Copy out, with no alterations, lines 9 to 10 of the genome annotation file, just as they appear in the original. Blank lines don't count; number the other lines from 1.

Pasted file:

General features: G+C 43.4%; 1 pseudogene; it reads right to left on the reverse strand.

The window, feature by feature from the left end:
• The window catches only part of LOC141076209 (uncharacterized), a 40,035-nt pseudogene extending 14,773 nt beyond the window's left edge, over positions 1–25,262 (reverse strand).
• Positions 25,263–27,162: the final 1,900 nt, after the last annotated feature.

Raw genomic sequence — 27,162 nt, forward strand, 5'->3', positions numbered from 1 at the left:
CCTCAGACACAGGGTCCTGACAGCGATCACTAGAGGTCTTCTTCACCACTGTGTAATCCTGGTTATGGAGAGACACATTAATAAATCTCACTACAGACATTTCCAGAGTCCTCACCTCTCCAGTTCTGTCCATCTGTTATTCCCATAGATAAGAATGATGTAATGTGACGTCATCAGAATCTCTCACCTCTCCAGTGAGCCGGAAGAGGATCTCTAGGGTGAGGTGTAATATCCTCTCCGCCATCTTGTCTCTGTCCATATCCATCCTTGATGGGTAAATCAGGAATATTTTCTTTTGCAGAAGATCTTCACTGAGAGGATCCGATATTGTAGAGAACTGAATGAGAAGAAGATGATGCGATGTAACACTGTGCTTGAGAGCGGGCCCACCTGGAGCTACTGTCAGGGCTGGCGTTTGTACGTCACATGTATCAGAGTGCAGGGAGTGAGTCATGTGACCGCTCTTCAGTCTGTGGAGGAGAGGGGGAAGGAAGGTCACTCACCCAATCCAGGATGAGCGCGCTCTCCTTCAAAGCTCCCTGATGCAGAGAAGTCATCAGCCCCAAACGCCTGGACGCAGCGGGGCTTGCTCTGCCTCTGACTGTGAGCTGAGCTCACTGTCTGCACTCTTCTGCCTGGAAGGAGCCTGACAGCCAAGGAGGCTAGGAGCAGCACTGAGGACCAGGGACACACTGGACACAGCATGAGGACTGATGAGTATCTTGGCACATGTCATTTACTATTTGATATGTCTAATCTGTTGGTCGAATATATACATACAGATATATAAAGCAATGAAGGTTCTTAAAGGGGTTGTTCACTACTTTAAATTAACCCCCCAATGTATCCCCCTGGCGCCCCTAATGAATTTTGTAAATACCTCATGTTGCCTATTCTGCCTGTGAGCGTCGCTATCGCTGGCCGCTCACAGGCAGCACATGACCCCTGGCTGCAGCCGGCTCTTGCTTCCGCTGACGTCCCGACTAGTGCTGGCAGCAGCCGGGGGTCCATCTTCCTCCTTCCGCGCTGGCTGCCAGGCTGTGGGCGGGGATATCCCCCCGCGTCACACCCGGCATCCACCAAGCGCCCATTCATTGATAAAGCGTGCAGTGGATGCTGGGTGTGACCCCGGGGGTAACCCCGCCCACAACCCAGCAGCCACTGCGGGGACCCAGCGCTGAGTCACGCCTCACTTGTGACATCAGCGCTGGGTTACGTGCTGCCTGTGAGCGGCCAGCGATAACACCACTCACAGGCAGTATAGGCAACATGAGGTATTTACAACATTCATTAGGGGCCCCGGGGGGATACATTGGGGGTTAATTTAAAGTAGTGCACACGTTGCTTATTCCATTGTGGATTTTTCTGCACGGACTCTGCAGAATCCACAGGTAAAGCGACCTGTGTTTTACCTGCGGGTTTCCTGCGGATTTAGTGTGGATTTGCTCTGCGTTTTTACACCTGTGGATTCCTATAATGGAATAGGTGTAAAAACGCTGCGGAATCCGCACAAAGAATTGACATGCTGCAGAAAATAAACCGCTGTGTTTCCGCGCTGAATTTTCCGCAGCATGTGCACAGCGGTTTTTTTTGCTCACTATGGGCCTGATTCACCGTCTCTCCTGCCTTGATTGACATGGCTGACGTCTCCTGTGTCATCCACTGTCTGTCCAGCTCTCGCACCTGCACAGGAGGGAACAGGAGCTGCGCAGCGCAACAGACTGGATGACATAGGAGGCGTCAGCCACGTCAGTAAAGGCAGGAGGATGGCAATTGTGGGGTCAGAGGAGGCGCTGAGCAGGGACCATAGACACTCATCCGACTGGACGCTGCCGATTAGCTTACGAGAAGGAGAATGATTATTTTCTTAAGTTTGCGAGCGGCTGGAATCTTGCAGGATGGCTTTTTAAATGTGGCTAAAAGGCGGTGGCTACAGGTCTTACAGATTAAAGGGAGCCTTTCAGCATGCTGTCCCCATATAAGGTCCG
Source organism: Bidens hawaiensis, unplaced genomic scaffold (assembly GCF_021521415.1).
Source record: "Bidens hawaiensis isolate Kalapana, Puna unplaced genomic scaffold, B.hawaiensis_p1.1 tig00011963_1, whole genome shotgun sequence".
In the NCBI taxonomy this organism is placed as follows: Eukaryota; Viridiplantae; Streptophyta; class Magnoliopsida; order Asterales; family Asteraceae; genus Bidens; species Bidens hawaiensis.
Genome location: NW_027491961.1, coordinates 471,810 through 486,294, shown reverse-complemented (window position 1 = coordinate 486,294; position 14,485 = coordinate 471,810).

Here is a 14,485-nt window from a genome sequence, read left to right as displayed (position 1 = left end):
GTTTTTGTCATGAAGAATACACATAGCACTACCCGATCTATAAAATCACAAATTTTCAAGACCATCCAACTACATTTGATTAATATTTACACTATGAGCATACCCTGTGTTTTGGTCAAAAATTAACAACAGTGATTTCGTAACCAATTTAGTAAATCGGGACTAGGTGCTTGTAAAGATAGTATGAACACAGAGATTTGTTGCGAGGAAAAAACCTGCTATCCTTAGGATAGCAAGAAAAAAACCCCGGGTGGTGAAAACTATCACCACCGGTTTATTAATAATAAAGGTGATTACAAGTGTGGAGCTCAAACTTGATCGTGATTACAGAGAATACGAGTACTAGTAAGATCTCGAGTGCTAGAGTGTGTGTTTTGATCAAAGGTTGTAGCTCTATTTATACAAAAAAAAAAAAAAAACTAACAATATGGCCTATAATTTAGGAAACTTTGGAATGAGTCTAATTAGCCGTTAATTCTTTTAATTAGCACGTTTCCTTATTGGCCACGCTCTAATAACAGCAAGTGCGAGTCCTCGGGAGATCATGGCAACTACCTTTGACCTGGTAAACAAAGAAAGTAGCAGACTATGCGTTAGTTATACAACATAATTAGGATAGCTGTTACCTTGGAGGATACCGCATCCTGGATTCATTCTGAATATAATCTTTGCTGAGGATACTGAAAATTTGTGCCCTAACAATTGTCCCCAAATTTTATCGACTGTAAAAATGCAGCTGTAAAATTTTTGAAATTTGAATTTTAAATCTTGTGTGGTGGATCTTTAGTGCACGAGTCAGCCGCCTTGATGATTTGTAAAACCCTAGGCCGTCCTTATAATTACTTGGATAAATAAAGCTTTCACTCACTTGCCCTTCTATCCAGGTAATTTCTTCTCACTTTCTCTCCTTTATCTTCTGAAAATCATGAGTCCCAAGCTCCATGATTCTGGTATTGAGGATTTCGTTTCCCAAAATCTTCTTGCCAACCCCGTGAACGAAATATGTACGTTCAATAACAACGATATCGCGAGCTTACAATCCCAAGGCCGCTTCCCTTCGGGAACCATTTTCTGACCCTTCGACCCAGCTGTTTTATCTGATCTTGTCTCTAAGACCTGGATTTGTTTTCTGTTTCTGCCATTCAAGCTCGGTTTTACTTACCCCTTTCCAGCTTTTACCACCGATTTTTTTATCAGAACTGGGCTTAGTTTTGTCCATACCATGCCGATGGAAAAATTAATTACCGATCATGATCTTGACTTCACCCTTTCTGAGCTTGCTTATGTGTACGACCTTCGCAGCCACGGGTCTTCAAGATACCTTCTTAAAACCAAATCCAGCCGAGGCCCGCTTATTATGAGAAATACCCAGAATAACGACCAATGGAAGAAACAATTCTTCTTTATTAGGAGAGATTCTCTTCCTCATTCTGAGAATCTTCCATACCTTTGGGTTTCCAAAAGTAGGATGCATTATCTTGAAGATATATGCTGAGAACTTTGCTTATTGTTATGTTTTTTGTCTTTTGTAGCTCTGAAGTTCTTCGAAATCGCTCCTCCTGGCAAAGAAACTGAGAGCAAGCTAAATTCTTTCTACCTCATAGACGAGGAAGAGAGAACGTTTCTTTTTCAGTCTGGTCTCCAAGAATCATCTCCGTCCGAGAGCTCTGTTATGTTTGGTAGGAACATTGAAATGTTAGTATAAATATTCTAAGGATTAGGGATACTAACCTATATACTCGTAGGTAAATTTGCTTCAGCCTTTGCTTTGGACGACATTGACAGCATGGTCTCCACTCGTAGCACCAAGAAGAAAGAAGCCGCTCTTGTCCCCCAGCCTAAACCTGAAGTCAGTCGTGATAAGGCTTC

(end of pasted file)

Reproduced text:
In the NCBI taxonomy this organism is placed as follows: Eukaryota; Viridiplantae; Streptophyta; class Magnoliopsida; order Asterales; family Asteraceae; genus Bidens; species Bidens hawaiensis.
Genome location: NW_027491961.1, coordinates 471,810 through 486,294, shown reverse-complemented (window position 1 = coordinate 486,294; position 14,485 = coordinate 471,810).